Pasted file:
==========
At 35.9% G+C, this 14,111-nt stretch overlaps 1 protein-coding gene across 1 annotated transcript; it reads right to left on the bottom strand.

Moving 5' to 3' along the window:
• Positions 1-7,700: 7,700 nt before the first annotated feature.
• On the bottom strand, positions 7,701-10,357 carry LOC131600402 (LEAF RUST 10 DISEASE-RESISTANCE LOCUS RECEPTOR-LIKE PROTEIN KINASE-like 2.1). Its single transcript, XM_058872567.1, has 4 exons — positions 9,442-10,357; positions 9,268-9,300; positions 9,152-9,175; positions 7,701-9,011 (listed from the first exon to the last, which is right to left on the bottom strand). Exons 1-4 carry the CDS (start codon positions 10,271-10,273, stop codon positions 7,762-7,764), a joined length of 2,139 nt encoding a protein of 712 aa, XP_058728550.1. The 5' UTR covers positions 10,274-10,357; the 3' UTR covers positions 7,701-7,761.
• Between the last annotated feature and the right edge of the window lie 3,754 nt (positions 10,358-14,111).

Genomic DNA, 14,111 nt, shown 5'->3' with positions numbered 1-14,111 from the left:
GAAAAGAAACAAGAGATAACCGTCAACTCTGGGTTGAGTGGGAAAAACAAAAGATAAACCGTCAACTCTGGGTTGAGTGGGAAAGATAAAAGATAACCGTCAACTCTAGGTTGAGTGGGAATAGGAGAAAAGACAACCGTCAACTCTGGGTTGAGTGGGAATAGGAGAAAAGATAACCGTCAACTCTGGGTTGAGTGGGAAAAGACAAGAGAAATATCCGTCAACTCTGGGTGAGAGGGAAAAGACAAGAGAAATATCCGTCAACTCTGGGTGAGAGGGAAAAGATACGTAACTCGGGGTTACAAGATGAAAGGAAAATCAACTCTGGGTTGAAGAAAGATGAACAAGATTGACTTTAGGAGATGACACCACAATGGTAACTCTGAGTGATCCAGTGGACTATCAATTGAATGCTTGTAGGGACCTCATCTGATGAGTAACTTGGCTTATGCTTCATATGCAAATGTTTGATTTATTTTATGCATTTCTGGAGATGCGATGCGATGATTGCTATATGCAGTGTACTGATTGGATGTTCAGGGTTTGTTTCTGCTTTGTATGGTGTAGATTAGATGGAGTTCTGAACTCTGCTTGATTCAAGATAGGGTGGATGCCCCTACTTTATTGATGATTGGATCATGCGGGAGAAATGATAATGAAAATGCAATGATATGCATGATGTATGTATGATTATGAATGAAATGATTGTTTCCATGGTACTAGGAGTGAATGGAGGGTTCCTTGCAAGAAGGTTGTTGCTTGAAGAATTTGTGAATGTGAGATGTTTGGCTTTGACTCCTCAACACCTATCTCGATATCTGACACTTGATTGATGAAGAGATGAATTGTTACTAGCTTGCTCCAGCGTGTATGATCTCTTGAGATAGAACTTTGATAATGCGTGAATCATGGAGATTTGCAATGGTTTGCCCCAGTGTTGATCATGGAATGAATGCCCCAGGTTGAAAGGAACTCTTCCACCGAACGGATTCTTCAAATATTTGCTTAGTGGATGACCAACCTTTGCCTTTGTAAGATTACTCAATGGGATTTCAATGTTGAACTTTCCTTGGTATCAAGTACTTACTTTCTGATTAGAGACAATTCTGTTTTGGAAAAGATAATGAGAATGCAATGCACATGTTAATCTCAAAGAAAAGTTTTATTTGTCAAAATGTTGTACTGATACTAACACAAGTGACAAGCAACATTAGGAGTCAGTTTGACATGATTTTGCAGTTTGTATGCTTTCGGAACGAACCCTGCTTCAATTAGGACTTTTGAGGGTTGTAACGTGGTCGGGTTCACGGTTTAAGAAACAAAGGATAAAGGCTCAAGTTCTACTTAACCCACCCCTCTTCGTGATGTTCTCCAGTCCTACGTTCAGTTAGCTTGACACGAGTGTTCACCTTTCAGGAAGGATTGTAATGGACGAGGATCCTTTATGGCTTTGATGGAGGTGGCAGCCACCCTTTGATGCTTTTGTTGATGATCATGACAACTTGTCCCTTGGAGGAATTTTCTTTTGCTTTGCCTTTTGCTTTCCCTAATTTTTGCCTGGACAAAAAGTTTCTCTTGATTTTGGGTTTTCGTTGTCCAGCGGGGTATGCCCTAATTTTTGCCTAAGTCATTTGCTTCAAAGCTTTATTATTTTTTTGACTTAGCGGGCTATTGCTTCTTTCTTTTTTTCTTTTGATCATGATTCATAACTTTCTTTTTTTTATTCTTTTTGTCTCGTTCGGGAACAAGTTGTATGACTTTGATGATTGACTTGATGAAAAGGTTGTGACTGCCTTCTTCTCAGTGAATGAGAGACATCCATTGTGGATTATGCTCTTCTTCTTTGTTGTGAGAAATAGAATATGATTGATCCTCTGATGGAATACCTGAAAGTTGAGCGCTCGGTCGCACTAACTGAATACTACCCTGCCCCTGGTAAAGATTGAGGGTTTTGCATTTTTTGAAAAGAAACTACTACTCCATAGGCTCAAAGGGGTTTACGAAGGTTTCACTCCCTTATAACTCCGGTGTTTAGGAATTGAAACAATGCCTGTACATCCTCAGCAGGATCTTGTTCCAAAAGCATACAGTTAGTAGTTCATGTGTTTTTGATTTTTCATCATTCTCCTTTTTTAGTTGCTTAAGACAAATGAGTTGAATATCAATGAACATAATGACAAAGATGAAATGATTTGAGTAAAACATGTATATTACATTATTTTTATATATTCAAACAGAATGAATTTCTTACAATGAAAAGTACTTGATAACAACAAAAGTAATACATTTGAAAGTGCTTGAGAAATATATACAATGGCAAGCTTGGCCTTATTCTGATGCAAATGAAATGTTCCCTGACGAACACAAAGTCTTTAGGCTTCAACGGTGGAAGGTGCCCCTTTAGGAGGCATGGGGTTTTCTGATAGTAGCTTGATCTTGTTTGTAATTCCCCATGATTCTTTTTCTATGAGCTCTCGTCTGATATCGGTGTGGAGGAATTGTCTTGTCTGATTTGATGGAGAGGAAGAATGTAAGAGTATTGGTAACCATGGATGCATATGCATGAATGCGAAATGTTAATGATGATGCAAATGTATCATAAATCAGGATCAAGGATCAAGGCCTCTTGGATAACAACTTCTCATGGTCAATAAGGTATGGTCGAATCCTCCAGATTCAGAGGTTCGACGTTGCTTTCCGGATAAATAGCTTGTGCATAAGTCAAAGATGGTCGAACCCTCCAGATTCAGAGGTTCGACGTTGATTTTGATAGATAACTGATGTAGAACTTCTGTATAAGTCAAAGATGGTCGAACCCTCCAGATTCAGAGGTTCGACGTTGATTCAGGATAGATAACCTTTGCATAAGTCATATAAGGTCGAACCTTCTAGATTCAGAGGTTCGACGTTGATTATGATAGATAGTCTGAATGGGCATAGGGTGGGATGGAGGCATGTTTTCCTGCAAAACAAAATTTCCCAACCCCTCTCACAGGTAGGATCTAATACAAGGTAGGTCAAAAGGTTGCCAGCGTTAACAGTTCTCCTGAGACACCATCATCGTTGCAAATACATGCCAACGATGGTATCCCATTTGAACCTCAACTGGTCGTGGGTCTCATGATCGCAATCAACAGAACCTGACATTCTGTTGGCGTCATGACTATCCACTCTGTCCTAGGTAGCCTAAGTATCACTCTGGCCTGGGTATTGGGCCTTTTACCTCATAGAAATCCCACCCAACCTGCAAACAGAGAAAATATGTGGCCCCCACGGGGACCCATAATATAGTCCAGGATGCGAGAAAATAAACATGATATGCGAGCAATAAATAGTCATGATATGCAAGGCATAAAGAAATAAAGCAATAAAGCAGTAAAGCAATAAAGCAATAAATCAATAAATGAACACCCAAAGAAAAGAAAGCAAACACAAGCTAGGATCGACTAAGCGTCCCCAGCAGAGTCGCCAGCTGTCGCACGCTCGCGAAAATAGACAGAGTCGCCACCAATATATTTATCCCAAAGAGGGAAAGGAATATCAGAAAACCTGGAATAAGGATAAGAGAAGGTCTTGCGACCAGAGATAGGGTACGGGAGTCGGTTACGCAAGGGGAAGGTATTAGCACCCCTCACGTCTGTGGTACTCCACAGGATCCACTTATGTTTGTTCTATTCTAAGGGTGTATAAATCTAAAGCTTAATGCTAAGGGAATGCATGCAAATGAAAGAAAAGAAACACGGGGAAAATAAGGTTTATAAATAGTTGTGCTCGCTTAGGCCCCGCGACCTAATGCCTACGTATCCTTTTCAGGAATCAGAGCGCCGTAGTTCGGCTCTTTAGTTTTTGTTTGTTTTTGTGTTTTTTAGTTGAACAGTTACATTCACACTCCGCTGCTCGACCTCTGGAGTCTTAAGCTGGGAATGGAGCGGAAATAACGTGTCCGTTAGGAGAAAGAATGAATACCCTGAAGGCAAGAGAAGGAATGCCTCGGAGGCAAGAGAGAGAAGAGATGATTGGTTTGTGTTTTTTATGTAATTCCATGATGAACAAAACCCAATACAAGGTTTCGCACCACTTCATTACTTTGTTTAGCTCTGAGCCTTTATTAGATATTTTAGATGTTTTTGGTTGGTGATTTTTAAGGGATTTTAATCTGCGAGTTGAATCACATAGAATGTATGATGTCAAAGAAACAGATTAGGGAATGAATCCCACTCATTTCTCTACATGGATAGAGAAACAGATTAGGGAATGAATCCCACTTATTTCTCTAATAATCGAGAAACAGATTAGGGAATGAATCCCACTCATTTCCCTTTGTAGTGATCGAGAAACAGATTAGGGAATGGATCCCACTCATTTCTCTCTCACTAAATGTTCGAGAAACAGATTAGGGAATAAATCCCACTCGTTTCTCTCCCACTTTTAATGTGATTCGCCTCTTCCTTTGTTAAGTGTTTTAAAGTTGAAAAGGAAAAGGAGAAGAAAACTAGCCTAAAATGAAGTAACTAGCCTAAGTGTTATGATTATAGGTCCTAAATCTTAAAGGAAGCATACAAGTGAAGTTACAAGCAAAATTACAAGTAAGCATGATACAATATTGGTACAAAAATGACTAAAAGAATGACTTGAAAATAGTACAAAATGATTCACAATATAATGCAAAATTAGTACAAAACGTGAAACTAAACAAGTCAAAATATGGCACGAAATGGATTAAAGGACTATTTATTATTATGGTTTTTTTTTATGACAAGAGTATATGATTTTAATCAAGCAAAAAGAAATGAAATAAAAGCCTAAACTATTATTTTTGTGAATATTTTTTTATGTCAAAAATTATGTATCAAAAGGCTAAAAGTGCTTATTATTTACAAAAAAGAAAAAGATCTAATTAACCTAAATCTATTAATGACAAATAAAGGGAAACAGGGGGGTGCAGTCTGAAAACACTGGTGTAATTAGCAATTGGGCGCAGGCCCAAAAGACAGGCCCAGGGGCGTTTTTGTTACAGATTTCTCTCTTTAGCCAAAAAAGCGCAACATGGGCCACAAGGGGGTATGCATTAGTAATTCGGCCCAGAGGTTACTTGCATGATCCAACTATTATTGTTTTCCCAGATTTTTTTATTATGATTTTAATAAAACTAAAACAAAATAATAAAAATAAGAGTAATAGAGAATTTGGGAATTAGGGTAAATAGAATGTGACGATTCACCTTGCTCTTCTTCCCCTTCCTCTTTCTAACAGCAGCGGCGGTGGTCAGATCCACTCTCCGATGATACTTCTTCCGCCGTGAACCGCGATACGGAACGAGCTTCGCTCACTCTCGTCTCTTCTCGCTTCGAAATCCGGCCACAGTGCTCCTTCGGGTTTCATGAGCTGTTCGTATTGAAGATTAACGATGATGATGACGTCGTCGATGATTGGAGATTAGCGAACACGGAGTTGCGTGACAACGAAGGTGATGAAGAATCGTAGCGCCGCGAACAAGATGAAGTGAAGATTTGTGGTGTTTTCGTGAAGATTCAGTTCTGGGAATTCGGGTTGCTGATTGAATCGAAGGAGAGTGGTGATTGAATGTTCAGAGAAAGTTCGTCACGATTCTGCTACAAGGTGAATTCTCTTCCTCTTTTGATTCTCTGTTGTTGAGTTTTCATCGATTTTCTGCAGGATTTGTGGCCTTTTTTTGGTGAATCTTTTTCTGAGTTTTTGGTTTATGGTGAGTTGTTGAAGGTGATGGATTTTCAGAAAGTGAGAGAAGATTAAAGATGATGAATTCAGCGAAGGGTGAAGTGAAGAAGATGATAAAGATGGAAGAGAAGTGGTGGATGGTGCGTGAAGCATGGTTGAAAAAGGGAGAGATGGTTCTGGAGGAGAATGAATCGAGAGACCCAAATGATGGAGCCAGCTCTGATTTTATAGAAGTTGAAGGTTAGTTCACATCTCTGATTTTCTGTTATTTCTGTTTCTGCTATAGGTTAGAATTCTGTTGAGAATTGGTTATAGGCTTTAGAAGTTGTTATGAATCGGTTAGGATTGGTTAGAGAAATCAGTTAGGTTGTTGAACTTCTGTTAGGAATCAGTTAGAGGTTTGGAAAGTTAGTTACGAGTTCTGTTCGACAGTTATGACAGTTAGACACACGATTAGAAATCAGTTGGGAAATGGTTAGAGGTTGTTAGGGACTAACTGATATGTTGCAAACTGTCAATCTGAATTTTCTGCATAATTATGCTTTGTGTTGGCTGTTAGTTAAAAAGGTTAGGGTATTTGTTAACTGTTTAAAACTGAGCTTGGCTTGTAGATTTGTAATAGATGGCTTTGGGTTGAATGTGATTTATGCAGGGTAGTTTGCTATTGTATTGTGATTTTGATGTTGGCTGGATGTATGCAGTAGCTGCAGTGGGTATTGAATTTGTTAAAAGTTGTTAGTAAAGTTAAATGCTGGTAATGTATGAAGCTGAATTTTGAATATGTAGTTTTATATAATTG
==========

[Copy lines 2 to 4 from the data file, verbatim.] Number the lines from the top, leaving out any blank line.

Moving 5' to 3' along the window:
• Positions 1-7,700: 7,700 nt before the first annotated feature.
• On the bottom strand, positions 7,701-10,357 carry LOC131600402 (LEAF RUST 10 DISEASE-RESISTANCE LOCUS RECEPTOR-LIKE PROTEIN KINASE-like 2.1). Its single transcript, XM_058872567.1, has 4 exons — positions 9,442-10,357; positions 9,268-9,300; positions 9,152-9,175; positions 7,701-9,011 (listed from the first exon to the last, which is right to left on the bottom strand). Exons 1-4 carry the CDS (start codon positions 10,271-10,273, stop codon positions 7,762-7,764), a joined length of 2,139 nt encoding a protein of 712 aa, XP_058728550.1. The 5' UTR covers positions 10,274-10,357; the 3' UTR covers positions 7,701-7,761.